In hindsight, the German High Command took the threat from the new Tank weapon with surprising complacency, in effect trusting that their ordinary weaponery could, with improved tactics, still be able to hold its own. (Only one really dedicated AT weapon was introduced early, and that was the 13mm T-Gewehre, which by the way was not very effective nor popular among the troop.) In the summer of 1918 all this proved to be wrong, as the allies used tanks in masses for real effect for the first time. This experience finally unnerved the German High Command, and several crash programmes were started to quickly find a new AT weapon for use in ranged defence against tanks.
The two firms of Krupp and Rheinmetall were both asked to produce designs of light AT guns using the tubes of the 3.7cm revolving guns and the carriage of the 7.7cm leichte Minenwerfer. Out of this came, among other designs, the 3.7cm TAK Rheinmetall in starrer Räder–lafette.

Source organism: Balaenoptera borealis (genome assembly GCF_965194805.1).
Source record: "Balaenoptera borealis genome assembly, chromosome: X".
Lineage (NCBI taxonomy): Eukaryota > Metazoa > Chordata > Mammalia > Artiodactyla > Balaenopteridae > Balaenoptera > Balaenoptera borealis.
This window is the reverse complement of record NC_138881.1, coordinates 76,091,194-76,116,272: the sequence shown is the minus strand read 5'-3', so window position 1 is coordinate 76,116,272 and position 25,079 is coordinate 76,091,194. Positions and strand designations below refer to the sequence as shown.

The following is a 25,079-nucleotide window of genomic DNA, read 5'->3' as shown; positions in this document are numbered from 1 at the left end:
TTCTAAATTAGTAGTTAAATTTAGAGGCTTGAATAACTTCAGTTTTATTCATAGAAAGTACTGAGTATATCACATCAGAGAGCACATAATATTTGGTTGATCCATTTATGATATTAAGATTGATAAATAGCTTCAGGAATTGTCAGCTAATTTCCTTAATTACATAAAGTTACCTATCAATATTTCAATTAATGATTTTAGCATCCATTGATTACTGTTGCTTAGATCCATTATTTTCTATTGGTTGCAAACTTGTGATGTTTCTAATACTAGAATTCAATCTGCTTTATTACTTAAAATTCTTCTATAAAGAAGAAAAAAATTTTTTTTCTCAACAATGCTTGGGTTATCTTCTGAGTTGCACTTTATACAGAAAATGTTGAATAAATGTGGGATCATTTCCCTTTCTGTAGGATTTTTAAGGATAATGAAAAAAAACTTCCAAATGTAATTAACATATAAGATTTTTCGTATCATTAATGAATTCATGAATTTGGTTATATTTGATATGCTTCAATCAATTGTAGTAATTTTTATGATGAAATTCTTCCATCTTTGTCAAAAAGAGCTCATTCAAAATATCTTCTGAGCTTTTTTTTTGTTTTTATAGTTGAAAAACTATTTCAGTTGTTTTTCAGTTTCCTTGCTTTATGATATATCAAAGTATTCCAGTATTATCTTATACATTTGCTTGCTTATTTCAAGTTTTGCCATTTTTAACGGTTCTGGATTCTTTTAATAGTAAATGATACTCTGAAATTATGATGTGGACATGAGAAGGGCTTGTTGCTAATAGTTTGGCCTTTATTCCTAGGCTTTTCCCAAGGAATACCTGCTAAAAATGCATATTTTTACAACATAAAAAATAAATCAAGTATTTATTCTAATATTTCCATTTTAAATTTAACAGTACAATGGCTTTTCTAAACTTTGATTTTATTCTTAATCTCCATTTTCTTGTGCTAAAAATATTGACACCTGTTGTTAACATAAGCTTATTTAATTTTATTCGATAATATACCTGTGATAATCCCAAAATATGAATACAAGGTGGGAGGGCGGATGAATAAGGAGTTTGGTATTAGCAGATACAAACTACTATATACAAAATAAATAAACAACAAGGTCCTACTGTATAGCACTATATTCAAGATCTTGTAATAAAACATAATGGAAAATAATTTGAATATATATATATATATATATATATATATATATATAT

It was a gun on a fixed wheel carriage, with the 809mm long tube fixed to the carriage, without any recoil system. The gun had mechanisms for elevation (-6 degrees to +9 degrees) and traverse (21 degrees). The fixed iron sights allowed for firing up to 2,600m. The muzzle velocity was 506 m/sec. Emplaced, the gun itself weighed 175kg. The gun fired solid armour-piercing 0.46kg shells (with or without a tracer). These shells could penetrate 15mm of armour plating at a distance of 500 meters. The gun could be pulled by one horse, and on the battlefield by four men dragging it in harnesses. The design was simple enough to mass produce, and orders were given for 300 of this gun, soon raised to 1,020. The plan was to issue 32 guns to each Minenwerfer Batallion. When the war ended some 600 guns had been issued to the troops, where it had proved its worth on the front: it was stable in firing, and it proved accurate.